Is a college education still cost-effective? There is only one possible answer: it depends.
First, it depends on who is paying for your education. If you are wealthy enough or have obtained scholarships to a private institution, it’s all up to you. However, if you are poor or middle class and aren’t a standout athelete, and are forced to attend a state institution, that’s different.
Nobody likes to talk about it, but states subsidize a huge portion of the cost of being educated at a state college or university. Along with financial aid and the GI bill, this has allowed many Americans who otherwise would not have the opportunity, to seek higher education. That was a good thing. For a time. Before World War II, college was something only for the rich. The GI Bill permitted tens of thousands of GIs returning from the war to attend college. However, in the 1960s, states began subsidizing education at their colleges and universities, including the apex of this approach, California, where any resident of the state could attend for free. Of course, that helped bankrupt California.
The 1967 counter-culture book and movie The Graduate pooh-poohing a college education even as it pointed to its necessity today. In the movie, Dustin Hoffman’s character has just graduated from an unnamed college with an unidentified degree. A tipsy, bloviating uncle tells Hoffman’s directionless character to go into plastics. Despite the counter-culture theme of the film, the reality is that in 1967, for most jobs outside specific sciences and engineering fields, it really didn’t matter what degree Hoffman’s character had taken. A degree in any discipline, from English to Math or from History to Business or from Economics to Biology would open management-level, career-track doors in virtually any industry.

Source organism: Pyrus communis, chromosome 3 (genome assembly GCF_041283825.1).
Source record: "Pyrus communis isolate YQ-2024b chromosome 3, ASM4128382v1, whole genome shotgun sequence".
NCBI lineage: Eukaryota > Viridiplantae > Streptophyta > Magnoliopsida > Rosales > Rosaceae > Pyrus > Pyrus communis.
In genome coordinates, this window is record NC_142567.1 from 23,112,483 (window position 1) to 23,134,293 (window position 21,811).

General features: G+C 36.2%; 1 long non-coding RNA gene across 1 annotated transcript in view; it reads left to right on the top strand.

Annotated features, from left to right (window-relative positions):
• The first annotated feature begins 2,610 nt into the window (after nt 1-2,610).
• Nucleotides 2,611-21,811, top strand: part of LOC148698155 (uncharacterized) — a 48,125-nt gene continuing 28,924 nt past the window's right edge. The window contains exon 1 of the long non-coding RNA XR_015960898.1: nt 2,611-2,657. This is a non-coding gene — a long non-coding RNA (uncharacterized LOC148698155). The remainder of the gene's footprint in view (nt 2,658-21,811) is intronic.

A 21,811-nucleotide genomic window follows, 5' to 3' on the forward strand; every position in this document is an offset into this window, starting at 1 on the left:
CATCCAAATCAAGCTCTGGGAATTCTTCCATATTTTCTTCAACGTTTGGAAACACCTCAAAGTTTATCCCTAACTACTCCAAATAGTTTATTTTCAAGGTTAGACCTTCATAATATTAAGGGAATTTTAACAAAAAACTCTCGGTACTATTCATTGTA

But that was then, this is now. Today, a bachelor’s degree in most disciplines outside the hard sciences and engineering carries about the same economic weight as did a general high school diploma before the early 1960s. And for a very long time tuition remained low enough to put college into reach for many Americans. Over the past decade, however, tuition and associated costs at virtually every college and university in the country have skyrocketed. Some estimates place the average increase at 30% or more. If America wants to keep its lead as an educated population, it may be time to look at ways to trim the fat.
One way to do that would be to cut or eliminate subsidization of anachronistic and generally less economically valued programs in the Liberal Arts and soft sciences. How many industries today actively seek someone holding a Bachelor of Arts degree in disciplines such as Literature or History, or Psychology, or Archeology or, especially, in the post-1960s fad degrees of Ethnic and Gender studies? About the only places those holding such degrees might look for work are in education and government. That’s fine for those actively seeking careers in these fields. But many obtain these heavily subsidized bachelor’s degrees with no intention of teaching K-12 and today, you won’t find a position in most disciplines, even at two-year college that does not require a Ph.D. As for “government jobs.” Good luck. While governments are always hiring, more and more they are hiring those Ph.Ds, for the same money. And why not?